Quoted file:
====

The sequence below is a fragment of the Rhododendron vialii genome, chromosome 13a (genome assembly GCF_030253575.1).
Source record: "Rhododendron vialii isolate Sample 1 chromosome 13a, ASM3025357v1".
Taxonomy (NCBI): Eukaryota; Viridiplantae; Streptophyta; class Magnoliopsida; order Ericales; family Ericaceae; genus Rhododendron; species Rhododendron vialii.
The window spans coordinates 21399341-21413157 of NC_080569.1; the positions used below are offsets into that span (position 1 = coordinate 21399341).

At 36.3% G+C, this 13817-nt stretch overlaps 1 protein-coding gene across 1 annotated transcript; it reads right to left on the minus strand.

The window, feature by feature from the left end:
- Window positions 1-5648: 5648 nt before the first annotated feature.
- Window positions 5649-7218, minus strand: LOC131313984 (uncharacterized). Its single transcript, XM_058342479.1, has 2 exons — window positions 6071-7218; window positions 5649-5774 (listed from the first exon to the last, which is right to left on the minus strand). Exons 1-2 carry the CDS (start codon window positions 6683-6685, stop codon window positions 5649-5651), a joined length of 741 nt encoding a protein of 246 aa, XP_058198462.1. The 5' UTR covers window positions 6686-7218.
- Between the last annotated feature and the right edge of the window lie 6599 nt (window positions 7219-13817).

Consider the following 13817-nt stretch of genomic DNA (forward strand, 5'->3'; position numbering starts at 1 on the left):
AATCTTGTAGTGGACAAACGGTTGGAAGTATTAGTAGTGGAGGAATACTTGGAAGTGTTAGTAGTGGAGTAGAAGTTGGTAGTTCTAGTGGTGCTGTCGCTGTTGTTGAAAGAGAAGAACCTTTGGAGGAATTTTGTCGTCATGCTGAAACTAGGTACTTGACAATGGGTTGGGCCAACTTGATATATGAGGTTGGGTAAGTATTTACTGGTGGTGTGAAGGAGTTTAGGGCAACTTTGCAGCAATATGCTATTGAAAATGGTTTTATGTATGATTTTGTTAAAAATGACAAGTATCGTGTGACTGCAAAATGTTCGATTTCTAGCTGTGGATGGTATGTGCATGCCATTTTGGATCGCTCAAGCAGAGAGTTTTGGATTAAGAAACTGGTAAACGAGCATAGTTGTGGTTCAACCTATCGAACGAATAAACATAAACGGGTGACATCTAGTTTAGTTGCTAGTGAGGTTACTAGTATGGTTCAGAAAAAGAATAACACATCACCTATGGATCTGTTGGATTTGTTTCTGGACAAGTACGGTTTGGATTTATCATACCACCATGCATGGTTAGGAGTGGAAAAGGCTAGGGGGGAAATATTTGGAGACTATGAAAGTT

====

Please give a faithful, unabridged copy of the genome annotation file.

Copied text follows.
The sequence below is a fragment of the Rhododendron vialii genome, chromosome 13a (genome assembly GCF_030253575.1).
Source record: "Rhododendron vialii isolate Sample 1 chromosome 13a, ASM3025357v1".
Taxonomy (NCBI): Eukaryota; Viridiplantae; Streptophyta; class Magnoliopsida; order Ericales; family Ericaceae; genus Rhododendron; species Rhododendron vialii.
The window spans coordinates 21399341-21413157 of NC_080569.1; the positions used below are offsets into that span (position 1 = coordinate 21399341).

At 36.3% G+C, this 13817-nt stretch overlaps 1 protein-coding gene across 1 annotated transcript; it reads right to left on the minus strand.

The window, feature by feature from the left end:
- Window positions 1-5648: 5648 nt before the first annotated feature.
- Window positions 5649-7218, minus strand: LOC131313984 (uncharacterized). Its single transcript, XM_058342479.1, has 2 exons — window positions 6071-7218; window positions 5649-5774 (listed from the first exon to the last, which is right to left on the minus strand). Exons 1-2 carry the CDS (start codon window positions 6683-6685, stop codon window positions 5649-5651), a joined length of 741 nt encoding a protein of 246 aa, XP_058198462.1. The 5' UTR covers window positions 6686-7218.
- Between the last annotated feature and the right edge of the window lie 6599 nt (window positions 7219-13817).

Consider the following 13817-nt stretch of genomic DNA (forward strand, 5'->3'; position numbering starts at 1 on the left):
AATCTTGTAGTGGACAAACGGTTGGAAGTATTAGTAGTGGAGGAATACTTGGAAGTGTTAGTAGTGGAGTAGAAGTTGGTAGTTCTAGTGGTGCTGTCGCTGTTGTTGAAAGAGAAGAACCTTTGGAGGAATTTTGTCGTCATGCTGAAACTAGGTACTTGACAATGGGTTGGGCCAACTTGATATATGAGGTTGGGTAAGTATTTACTGGTGGTGTGAAGGAGTTTAGGGCAACTTTGCAGCAATATGCTATTGAAAATGGTTTTATGTATGATTTTGTTAAAAATGACAAGTATCGTGTGACTGCAAAATGTTCGATTTCTAGCTGTGGATGGTATGTGCATGCCATTTTGGATCGCTCAAGCAGAGAGTTTTGGATTAAGAAACTGGTAAACGAGCATAGTTGTGGTTCAACCTATCGAACGAATAAACATAAACGGGTGACATCTAGTTTAGTTGCTAGTGAGGTTACTAGTATGGTTCAGAAAAAGAATAACACATCACCTATGGATCTGTTGGATTTGTTTCTGGACAAGTACGGTTTGGATTTATCATACCACCATGCATGGTTAGGAGTGGAAAAGGCTAGGGGGGAAATATTTGGAGACTATGAAAGTT